‘Vulcans do not consume meat, let alone the flesh of any advanced species,’ Spock said. ‘If your intelligence has led you to believe otherwise, then you have been misinformed. Perhaps this can be attributed to an Alliance propaganda campaign about the fictional and unsavory practices of my people.’
James Tiberius blinked. It was slow, an appealing movement designed to draw attention to the color of his eyes, as well as the dark length of the lashes that framed his gaze.
‘You think the worst thing people could think to cook up about you guys is that you eat people?’ James Tiberius held up his hand before Spock could speak to confirm or deny this latest statement. ‘Never mind. If I was gonna feed anyone a line about Vulcans, it’d be about your keen ability to turn innuendo into something gross.’
‘You are the one who mentioned ingestion,’ Spock said.
James Tiberius leaned closer, as though this response had been something he expected. Having been given the chance to observe his fighting techniques, both as an opponent and an ally, Spock could categorize this behavior as being sized up as the former.
Or perhaps as a suitable match.
James Tiberius circled him like a predator. Spock, in turn, did not allow his focus to waver, taking refuge in the stillness, cloaked in shadows.
‘I was thinking more along the lines of being devoured,’ James Tiberius said.
This time, it was not the words themselves that bore meaning, but the emphasis placed on them. Spock was not in the habit of inferring anything but the literal definition of anyone’s speech, but it was nearly impossible to ignore the insinuation built into Jim’s words. More reliable than allusion was the obvious dilation of James Tiberius’ pupils.
Scientific facts were always more trustworthy than even the most colorful inflection.
There was the distinct possibility that James Tiberius had been speaking in earnest about his intentions toward Spock. The attraction, at least, was impossible to deny.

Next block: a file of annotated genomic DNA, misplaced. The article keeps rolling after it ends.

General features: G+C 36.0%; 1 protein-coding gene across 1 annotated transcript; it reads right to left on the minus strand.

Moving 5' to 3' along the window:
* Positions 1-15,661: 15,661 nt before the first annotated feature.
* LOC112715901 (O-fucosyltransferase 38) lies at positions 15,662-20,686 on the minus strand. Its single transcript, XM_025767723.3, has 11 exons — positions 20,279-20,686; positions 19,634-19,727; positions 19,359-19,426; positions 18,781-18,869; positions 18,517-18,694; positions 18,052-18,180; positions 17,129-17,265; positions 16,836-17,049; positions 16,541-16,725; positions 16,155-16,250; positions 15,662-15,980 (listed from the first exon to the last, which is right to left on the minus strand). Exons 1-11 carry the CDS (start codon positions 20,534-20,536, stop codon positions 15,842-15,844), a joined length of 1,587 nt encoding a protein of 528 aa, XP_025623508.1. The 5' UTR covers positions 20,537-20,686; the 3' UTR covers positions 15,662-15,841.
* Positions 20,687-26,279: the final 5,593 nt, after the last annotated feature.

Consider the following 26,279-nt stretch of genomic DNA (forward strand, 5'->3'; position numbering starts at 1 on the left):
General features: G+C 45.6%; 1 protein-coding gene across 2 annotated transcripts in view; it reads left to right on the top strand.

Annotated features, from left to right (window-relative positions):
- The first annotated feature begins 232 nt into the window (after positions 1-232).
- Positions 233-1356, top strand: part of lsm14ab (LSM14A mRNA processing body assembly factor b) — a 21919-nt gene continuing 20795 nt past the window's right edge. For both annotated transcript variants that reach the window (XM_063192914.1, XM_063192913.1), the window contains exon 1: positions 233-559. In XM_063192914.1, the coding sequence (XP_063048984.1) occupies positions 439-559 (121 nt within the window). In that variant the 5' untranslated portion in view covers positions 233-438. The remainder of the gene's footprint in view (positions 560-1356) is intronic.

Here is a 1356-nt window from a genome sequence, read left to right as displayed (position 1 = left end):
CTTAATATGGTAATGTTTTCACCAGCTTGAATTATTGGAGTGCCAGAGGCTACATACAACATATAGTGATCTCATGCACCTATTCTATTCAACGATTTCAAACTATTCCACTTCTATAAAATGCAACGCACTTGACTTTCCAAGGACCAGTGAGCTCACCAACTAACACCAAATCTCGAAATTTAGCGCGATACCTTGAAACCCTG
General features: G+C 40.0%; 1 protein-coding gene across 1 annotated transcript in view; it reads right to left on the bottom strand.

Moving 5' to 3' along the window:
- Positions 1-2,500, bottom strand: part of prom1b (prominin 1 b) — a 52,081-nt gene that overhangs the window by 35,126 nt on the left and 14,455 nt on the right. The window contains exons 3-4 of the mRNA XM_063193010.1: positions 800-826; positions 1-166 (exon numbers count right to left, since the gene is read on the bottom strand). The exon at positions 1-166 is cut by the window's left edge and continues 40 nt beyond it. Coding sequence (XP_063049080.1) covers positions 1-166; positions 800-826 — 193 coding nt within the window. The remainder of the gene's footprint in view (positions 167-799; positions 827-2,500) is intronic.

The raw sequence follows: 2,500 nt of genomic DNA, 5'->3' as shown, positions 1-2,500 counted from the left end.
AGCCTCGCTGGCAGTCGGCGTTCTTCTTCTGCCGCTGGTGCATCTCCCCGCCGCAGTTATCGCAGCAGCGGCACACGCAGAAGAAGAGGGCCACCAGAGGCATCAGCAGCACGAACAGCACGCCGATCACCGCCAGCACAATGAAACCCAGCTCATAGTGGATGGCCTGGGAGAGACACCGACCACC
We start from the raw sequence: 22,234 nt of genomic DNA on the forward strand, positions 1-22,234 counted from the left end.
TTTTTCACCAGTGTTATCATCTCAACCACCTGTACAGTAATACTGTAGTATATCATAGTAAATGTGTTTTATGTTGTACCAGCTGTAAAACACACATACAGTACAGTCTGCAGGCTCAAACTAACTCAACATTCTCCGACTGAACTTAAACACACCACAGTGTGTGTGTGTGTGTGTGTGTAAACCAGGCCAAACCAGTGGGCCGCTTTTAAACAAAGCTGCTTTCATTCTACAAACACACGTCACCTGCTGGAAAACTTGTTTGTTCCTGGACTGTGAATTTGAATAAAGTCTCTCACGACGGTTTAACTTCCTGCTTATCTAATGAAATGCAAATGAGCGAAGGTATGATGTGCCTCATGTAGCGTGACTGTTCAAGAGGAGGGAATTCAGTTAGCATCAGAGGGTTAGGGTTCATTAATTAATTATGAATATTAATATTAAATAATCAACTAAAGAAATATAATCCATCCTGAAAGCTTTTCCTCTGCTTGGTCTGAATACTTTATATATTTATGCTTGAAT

‘Am I gonna have to kiss you before you get the picture?’ James Tiberius asked. ‘I thought Vulcans were supposed to be quick on the uptake.’
He surged toward Spock, who caught James Tiberius easily, flipping him over the junction of his hip and onto the sofa, which was miraculously undamaged after the assault on Spock’s chambers. His fingers seized James Tiberius’ wrist beneath his torn sleeve, ripped from elbow to hem.
The skin-to-skin connection revealed nothing more than a confirmation of what Spock had already taught himself to expect: arousal, heat, a frenetic quality of thought that denoted excitement.
To borrow another particular human phrasing for a human subject: his blood was up.
Whatever deeper motives James Tiberius carried with him, they remained hidden in the tumult.
‘Will there be another attack made by these unknowns?’ Spock asked.
James Tiberius shifted, one knee drawn up. When he made no move for another knife hidden in his boot Spock had to presume the position was intended to heighten sexual arousal. ‘Not that I know of. Not tonight, anyway.’
‘I speak not only of the other intruders, but of you, as well.’
‘C’mon. You’ve got me pinned,’ James Tiberius said.
‘Yet you yourself wished to impress upon me the success of your distraction tactics. Not that you have intended to do me harm—merely prove your capabilities as a combatant.’
‘So it worked, huh?’ James Tiberius swiped his tongue over his bottom lip.
‘Had you believed failure a possible outcome of your visit, you should not have come,’ Spock replied.
James Tiberius huffed, sweat still beading the side of his throat and the spot where it bobbed when he swallowed. Spock could only see it because of the torn fabric at the collar, falling open in a jagged “V”.
‘You desire me,’ Spock said.
‘You sound pretty sure of yourself.’
‘I have analyzed the data and come to the only possible conclusion.’
‘What comes next? Field research?’ James Tiberius held back a laugh by biting his bottom lip.
Spock leaned down, closer, until his full shadow had fallen to cover James Tiberius on the couch like a blanket—or like a shroud. It was possible that Spock’s close proximity to fully human passions and impulses had colored his thoughts, lending them metaphor and allegory. He could not—would not—lose himself to it, appraising the eddies and pulls of James Tiberius’ physical wants and categorizing them. How they could be approached; how they could be used.
His lips were close, their mouths nearly meeting. James Tiberius sucked in a breath that pulled coolly at Spock’s skin. When he licked his bottom lip again, the tip of his tongue caught Spock’s as well, tracing the curve before drawing back.
James Tiberius believed Spock was teasing.
And so he was.
Spock indulged him by kissing him, long and hard, fingers tightening around James Tiberius’ wrist and accepting the blood-rush that followed.
‘Mmf,’ James Tiberius murmured, a humming groan caught and muffled in his open mouth.
Then, Spock pulled away.
‘Your proposal appears to have its merits after all,’ he said, releasing his hold. Were James Tiberius to make any sudden movements, Spock was now ready for him. ‘I will call my counselors, and you will tell me everything you know about these assassins.’